Lamont says key to reopening is ‘testing and masks’
New Haven — A federally funded N95 respirator-mask decontamination facility opened Wednesday in a state warehouse, providing a backdrop for Gov. Ned Lamont and the congressional delegation to tout a concrete product of the state-and-federal response to the COVID-19 pandemic.
The facility developed by the Battelle Memorial Institute, an Ohio-based research and development institution, is one of 60 being deployed around the United States. Each has a capacity of decontaminating up to 80,000 N95 masks a day for an eventual daily total of 4.8 million.
Lamont’s current restrictions on commerce run through May 20, when the state could see a gradual easing of closures if conditions allow. His administration wants to see 14 days of reduced COVID-19 cases and hospitalizations, combined with greater testing and the availability of masks for workers exposed to the public.
The state reported 2,109 new cases and 23 hospitalizations Wednesday. The death toll increased by 121 to 1,544.
“Testing and masks, testing and masks, testing and masks,” Lamont said, removing a cloth mask to address reporters. “You want to get this state back to work? You want to do it safely? It’s testing and masks.”
Battelle was checking the facility as Lamont toured it with U.S. Sens. Richard Blumenthal and Chris Murphy, U.S. Rep. Rosa DeLauro and New Haven Mayor Justin Elicker. Pursuant the governor’s latest order, all wore masks until their brief turn at the microphones outside the warehouse off I-91, near Wooster Square.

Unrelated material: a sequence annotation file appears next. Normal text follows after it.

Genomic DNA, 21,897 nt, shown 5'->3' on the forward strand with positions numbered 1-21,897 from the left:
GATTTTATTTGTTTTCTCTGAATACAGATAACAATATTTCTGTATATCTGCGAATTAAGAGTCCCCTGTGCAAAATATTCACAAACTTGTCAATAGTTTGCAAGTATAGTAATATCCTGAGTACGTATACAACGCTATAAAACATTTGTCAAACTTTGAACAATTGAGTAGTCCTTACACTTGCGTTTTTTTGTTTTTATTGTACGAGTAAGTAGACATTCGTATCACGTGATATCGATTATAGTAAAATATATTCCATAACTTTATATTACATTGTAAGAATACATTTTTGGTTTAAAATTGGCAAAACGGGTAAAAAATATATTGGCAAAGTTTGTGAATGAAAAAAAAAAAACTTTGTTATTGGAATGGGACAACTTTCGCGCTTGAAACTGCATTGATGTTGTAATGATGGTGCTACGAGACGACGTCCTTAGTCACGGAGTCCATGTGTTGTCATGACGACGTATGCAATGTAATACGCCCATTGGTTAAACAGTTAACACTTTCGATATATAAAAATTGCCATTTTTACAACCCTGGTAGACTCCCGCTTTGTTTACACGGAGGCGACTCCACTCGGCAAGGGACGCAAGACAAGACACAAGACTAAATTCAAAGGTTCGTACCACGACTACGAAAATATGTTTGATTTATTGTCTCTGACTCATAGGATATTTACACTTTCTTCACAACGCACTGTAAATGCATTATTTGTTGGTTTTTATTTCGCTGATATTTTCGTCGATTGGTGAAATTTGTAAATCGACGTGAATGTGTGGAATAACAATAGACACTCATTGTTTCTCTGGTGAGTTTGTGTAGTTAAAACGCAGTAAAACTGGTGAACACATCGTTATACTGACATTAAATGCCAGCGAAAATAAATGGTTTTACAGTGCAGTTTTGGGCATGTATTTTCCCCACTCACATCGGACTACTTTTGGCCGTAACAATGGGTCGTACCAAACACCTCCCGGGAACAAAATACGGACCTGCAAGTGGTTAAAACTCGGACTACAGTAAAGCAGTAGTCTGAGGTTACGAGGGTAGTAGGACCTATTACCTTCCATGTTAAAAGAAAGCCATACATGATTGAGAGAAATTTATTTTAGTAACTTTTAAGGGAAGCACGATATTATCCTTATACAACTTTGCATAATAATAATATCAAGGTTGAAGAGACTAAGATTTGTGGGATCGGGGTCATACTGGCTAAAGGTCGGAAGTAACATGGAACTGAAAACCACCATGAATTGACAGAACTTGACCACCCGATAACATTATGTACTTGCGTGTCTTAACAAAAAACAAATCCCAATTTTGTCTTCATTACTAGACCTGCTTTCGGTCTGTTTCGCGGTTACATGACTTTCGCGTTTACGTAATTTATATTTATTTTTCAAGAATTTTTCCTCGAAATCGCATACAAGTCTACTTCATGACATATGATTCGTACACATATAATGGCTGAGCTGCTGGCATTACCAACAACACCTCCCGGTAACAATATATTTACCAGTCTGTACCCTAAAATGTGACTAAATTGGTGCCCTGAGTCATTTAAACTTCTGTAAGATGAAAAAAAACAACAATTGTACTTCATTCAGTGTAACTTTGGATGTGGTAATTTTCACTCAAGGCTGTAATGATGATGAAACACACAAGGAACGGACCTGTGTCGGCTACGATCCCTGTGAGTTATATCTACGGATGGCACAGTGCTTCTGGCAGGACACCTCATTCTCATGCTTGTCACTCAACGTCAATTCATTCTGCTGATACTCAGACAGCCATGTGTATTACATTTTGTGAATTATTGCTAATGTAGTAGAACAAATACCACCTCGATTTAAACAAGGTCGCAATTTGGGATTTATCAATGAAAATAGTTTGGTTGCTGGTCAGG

The event was one of the relative few not consigned to virtual press conferences or meetings in recent weeks.
“This an an example of the funding that Congress has approved. This is a free service to hospitals and health providers,” Murphy said.
DeLauro was to return to Washington for an expected vote Thursday on the latest COVID-19 relief bill, a $484 billion package that passed the Senate on Tuesday. It included more money for hospitals and testing.
“What Battelle is doing here today is saving lives,” DeLauro said “If we can’t test and if we can’t have masks and the PPE, then we are not going to bring this pandemic under control.”
The New Haven decontamination facility was the seventh opened by Battelle under a $415 million contract with the Pentagon. It has four cleansing units, each capable of decontaminating 5,000 masks every five and a half hours, and Battelle intends to run them around the clock.
“Right now, decontaminating these masks is a way to keep our front line workers safe so they can save lives and save us.” Blumenthal said. “What Battelle has done here is a great example of American ingenuity. This is American ingenuity and innovation at its best, a relatively simple scientific process that puts hydrogen peroxide to work.”
The system uses hydrogen peroxide gas to cleanse what are meant to be disposable masks. Each mask can be cleaned and reused up to 20 times. About 30 hospitals from Connecticut, New York, Rhode Island and Massachusetts will be sending masks to New Haven.
Jeff Rose, a former congressional aide who is now vice president of government relations at Battelle, said the institute produced a research paper in 2016 outlining the process as a possible response to a pandemic that would produce an instant shortage of masks.
“We had a conversation with the FDA and said we can take this research and we can scale it up into production level in short order,” Rose said.
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